Maintaining integrity, he met with and discussed his realizations with the church elders. After noticing their fundamental disagreement inside of the direction his life was going anyway, Alan renounced the priesthood, becoming instead one of the world's foremost exponents of Zen.
Werner Erhard's stated essential  exposure which gave rise to the critical mass of experience from which he created his magnum opus  of transformation is Zen. Alan Watts made an enormous  contribution to Werner's initial experience of Zen.

The Book On the Taboo Against Knowing Who You Are
 - by Alan Watts - Vintage 1966 - ISBN 0679723005 - © Alan Watts
The Book
On the Taboo Against Knowing Who You Are
by Alan Watts
One of the fundamental distinctions in Zen is the distinction between who you really are  and mind. A common misunderstanding of Zen is that its goal is to "tame" the mind. Indeed the true Zen adherent allows  the mind to be, with compassion and innocence. The Zen mind is the beginner's  mind.

For Alan, Zen had very practical, prudent applications. Alan was aware of an application of Zen beyond merely the distinction between who you really are - Self  - and mind, more practical even than knowing who you are. What Alan had noticed is that society isn't structured or set up to teach people (young people, in particular) who they really are. On the contrary, what Alan isolated was that in our society, it's not simply that we don't know who we really are, and it's not simply that we don't teach in schools who we really are. Alan isolated society's rampant, active, avoidance  of being who we really are, the no no  of being who we really are.

Alan articulated this no no  of society as "the taboo against knowing who you are".

He then asked himself "What's the most useful information I can give my son Mark? It's not taught in schools. It's avoided in life. If I could tell Mark one thing that would equip him for life in the world as best as I can equip him for life in the world, the most useful information I can give Mark is the low down  on the taboo against knowing who you are".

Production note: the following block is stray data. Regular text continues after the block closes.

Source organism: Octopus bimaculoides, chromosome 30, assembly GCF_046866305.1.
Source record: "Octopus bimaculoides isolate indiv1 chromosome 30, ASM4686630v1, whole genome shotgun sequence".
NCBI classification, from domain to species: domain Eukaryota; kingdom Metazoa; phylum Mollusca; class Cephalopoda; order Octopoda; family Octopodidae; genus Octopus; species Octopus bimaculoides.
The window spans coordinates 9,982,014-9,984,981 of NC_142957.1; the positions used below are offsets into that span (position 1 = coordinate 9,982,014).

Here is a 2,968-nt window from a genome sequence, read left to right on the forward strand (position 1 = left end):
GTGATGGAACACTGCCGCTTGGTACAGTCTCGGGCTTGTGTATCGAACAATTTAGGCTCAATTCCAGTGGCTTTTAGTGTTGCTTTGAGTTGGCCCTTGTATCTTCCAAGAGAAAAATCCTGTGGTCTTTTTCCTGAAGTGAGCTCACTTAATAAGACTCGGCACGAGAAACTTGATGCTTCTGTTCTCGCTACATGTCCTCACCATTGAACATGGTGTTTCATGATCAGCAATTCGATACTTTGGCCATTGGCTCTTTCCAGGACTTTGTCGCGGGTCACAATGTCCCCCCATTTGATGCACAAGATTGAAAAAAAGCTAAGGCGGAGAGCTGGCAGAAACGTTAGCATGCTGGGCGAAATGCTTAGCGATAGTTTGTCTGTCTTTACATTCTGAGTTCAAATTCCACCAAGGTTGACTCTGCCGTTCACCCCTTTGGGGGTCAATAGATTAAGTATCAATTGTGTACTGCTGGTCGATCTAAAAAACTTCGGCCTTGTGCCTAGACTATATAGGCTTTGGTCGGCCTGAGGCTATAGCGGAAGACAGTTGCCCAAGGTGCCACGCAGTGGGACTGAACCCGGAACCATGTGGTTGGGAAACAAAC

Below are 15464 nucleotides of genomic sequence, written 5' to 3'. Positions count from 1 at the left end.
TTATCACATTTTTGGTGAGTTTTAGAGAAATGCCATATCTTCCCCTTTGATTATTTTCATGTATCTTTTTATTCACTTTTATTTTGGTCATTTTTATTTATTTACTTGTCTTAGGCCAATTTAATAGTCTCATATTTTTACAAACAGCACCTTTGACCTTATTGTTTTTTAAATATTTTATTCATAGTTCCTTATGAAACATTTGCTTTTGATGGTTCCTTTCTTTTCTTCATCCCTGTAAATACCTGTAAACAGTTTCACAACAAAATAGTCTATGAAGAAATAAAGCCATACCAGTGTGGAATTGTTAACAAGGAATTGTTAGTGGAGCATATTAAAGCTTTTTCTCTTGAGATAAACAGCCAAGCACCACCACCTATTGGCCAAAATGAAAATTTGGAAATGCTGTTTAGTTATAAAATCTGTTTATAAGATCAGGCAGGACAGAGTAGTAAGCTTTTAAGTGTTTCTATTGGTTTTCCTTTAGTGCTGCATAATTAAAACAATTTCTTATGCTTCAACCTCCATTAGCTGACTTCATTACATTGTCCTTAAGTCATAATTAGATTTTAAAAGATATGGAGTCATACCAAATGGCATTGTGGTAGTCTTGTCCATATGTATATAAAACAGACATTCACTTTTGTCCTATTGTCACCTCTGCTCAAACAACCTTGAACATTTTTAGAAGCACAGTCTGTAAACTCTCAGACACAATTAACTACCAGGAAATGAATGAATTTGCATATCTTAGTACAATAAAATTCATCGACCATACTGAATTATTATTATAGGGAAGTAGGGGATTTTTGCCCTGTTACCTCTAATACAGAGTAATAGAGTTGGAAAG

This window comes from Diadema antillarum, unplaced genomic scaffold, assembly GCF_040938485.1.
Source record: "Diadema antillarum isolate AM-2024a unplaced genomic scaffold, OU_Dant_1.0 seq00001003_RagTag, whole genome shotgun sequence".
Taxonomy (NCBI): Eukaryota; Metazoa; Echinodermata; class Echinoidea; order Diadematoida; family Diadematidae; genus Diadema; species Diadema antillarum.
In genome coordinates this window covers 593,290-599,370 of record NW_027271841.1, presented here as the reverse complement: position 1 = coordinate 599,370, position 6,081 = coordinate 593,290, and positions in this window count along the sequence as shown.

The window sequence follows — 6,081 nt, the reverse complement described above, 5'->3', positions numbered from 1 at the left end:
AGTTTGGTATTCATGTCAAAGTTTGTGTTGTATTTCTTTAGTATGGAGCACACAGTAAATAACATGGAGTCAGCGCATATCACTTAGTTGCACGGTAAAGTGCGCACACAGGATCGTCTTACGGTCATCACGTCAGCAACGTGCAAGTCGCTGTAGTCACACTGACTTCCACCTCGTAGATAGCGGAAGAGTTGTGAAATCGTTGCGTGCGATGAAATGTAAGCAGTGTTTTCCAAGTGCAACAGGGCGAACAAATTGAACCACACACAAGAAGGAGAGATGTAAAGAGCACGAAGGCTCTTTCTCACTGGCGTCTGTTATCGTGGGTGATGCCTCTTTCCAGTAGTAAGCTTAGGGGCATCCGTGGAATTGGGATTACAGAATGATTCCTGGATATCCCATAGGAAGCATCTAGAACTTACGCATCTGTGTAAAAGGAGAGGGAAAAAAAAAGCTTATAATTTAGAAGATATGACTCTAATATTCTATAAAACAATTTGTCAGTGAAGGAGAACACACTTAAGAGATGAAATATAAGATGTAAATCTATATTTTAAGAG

Alan realized the book he'd like to give Mark containing this useful information wasn't given in schools. In fact, it wasn't even written yet. Alan realized he would write that book for his son Mark - the book on the taboo against knowing who you are.

A far cry from the heady world of Zen, Alan's intention for The Book On the Taboo Against Knowing Who You Are was for it to be a guide for young people generally. He dedicated The Book On the Taboo Against Knowing Who You Are to his children and to his grandchildren, then published it as Mark, his eldest son, turned thirteen.

Read this book.

You'll not only hear Alan in full cry, at his most brilliant clearest simplest best, the erstwhile Episcopal priest turned Self made world's foremost exponent of Zen, but you'll also hear Mark and his siblings and their children listening intently to their father and grandfather Alan, mouths dropped open in rapt attention. And perhaps just as endearingly you'll also hear a young Werner Erhard absorbing, like a sponge, information from a master pointing him to the critical distinction between Self  and mind, a key bastion in the foundation of transformation.